If this is the right hon. Gentleman's objective, how is he going to do it? I think that we are entitled to ask the right hon. Gentleman how he is going to do it and he should feel bound to give us the answer. Faced with these difficulties and faced with the objective which he says he has of an expansion rate of 4 per cent., how is he going to achieve this objective? What measures is he going to take concerning our balance of payments problems, both in the long run or in the short run? Is he going to take drastic steps similar to those taken by his colleagues in the past? It will be insufficient to refer to the short-term arrangements in the International Monetary Fund or the B.O.P. arrangements.
The Prime Minister frequently says in the country, "Look how irresponsible the Labour Opposition are." The right hon. Gentleman says that the Labour Opposition are going to take over a programme of social benefits, housing, school and hospital building which is larger than that of the present Government. The Prime Minister frequently makes this criticism. It is true, of course, that our programme was for a long time larger than that of the Government, because in the 1950s we based our programme on a growth rate of 4 per cent. whereas the Government have been jog-trotting along at 2½ per cent.
We believed that if the expansion rate could be put up to 4 per cent. we could contain the increase which was necessary to modernise Britain. That was why the right hon. Member for Bromley (Mr. H. Macmillan) was able to poke fun at us in 1959 and say in the course of the election, "Look, they are going to have another £1,000 million of expenditure, and yet they will not increase taxation." That is what the Tories are now doing and what they are proud of doing. They have at last discovered the merits of putting the growth rate up to 4 per cent.
Since they have committed themselves to a 4 per cent. growth rate and since they have committed themselves to the dividend that will arise from that—a £2,000 million increase in Government expenditure—it has become clear that, although this addition will make a substantial improvement in our housing, road and hospitals programmes and so on, it is nothing like sufficient for the needs that we have in modernising the country. This is where the difference comes out.
An examination shows that the target of £2,000 million extra falls short of the needs that we have if we are to achieve modernisation in a reasonable period of time. That is why a number of my hon. Friends have been pressing for more. We on this side of the House certainly cannot be permanently satisfied with an expansion rate of 4 per cent. per annum. The arrears on 4 per cent. per annum would take too long to clear off. It is the probable maximum that the Chancellor can hope for in 1964, and maybe in 1965, because of the balance of payments troubles. However, 4 per cent. should be to this nation a base camp and not a mountain peak. It should be the base from which we move forward. We should be aiming in the latter part of the 1960s for a 5 per cent. and then a 6 per cent. growth rate. Only then shall we attain the programme of social expenditure that is both necessary and desirable.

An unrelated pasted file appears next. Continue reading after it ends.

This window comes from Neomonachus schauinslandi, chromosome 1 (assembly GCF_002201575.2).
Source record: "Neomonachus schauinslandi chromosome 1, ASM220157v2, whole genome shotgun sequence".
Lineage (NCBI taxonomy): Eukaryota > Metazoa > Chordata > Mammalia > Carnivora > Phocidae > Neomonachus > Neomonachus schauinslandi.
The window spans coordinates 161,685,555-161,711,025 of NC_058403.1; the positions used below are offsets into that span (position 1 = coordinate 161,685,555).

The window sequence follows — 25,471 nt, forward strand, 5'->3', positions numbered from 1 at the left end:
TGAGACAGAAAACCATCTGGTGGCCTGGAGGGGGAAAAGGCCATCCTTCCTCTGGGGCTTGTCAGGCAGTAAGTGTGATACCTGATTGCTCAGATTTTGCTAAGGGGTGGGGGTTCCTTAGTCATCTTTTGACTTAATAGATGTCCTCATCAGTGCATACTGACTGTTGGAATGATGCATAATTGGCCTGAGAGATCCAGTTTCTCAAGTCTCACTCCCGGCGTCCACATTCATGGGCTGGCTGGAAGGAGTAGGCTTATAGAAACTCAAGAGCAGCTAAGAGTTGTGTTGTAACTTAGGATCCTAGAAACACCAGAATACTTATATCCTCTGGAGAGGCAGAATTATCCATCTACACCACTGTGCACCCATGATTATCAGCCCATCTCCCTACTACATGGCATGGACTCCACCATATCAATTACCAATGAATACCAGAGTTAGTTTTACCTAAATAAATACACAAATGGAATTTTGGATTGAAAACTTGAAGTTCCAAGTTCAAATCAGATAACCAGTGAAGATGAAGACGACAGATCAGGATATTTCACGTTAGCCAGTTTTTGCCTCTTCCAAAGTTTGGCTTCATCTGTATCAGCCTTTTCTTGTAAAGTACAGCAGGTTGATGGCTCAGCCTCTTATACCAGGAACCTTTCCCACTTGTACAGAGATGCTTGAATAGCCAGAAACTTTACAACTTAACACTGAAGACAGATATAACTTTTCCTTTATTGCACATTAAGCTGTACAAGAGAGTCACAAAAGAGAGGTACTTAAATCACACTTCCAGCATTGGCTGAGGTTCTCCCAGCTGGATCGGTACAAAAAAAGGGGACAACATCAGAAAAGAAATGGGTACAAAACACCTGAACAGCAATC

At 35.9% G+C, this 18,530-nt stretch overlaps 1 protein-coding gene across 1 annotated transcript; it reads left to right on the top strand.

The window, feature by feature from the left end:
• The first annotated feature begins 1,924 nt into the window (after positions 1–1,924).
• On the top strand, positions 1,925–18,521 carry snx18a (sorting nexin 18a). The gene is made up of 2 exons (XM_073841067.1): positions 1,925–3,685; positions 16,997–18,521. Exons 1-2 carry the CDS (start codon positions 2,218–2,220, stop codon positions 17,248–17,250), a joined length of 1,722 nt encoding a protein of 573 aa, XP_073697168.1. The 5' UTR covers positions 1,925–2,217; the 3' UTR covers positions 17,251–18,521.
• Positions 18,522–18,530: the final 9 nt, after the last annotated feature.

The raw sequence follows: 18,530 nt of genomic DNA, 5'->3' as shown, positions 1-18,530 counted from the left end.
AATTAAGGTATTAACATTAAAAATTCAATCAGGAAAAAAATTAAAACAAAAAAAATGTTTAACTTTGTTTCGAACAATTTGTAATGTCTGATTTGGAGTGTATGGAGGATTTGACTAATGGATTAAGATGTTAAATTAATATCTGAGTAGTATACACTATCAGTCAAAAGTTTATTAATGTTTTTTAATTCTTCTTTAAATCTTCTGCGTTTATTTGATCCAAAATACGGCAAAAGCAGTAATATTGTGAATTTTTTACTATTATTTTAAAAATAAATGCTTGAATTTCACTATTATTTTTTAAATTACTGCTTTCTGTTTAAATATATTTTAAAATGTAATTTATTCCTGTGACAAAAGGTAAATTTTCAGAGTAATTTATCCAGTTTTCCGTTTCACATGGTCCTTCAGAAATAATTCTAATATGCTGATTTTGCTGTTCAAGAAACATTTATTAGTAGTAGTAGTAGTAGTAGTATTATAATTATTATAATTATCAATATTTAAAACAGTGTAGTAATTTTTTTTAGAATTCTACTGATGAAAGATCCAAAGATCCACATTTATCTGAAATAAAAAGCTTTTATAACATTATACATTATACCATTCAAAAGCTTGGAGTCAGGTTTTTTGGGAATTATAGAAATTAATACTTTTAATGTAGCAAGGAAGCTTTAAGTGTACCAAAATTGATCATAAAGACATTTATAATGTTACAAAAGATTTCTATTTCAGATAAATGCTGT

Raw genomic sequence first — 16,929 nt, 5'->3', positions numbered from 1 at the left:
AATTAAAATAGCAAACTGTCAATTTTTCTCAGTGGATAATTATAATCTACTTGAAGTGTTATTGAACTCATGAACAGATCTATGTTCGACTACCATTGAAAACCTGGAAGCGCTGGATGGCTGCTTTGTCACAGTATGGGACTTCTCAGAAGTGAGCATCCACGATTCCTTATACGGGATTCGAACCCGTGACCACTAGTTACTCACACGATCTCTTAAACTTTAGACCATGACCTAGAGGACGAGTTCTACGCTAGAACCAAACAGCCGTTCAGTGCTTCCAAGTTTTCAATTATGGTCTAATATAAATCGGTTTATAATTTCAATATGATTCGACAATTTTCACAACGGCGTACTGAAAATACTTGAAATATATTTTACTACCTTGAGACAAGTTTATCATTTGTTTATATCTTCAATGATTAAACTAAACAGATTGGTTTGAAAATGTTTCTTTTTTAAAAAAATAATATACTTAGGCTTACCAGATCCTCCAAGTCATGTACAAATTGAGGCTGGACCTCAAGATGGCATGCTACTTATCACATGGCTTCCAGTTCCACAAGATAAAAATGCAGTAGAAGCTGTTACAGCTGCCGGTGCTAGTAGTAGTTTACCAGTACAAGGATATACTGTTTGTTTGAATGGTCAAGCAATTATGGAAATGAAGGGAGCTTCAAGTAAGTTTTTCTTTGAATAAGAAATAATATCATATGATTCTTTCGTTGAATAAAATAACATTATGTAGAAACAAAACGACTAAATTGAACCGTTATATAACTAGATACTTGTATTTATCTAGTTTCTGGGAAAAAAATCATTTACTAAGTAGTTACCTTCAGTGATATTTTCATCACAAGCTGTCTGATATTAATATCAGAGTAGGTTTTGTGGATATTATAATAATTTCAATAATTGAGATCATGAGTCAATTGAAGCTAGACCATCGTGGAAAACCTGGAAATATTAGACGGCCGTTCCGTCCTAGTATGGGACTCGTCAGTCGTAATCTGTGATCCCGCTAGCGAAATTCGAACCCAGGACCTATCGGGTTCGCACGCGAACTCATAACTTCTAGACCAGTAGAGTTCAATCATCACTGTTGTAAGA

I want to make it clear that on this side of the House we recognise that our programmes cannot be achieved until we are maintaining a growth rate of 5 per cent. or 6 per cent. The 4 per cent. has already been fully committed by the Government. We shall have to strive to move to a higher rate of expansion in order to fulfil these programmes. They can be attained by a combination of factors—by planning our resources, by fixing our targets, by new investment in industry to stimulate expansion, by using more scientists and technologists and engineers in industry, and by ensuring that our industry, especially our export industry, is customer-based and not product-based—and if we had had regard to this some years ago in the early stages of the VC10 controversy, perhaps changes would have been made in the policy then which would have obviated the great loss which has been sustained today.
Next, there should be import substitution through new industries at home and an all-inclusive and fair incomes policy which would include earnings, dividends and rents. There should be continuous pressure on prices and especially on monopolies and restrictive practices, and there should be flexible export prices. By more competence and less waste in Government we could ensure that there would be fewer Blue Streak and Ferranti projects for us to hold inquests on.
A society in which tax avoidance and Stock Exchange gains more than six months old and three-year land speculation go scot-free—which does not augur well for an incomes policy—while the P.A.Y.E. taxpayer pays on every penny and the postman has to ban overtime in order to get the ear of the Government, means that we cannot in this country have a true or a fair incomes policy. This is the legacy that the Chancellor has inherited.
The weakness of the Government is that millions of our citizens no longer believe in the Government's fairness or competence; they do not believe that the Government are just, and they certainly have little reason to believe that Her Majesty's Ministers show compassion except in the face of the electorate. That is why the Government have reached the end of the road.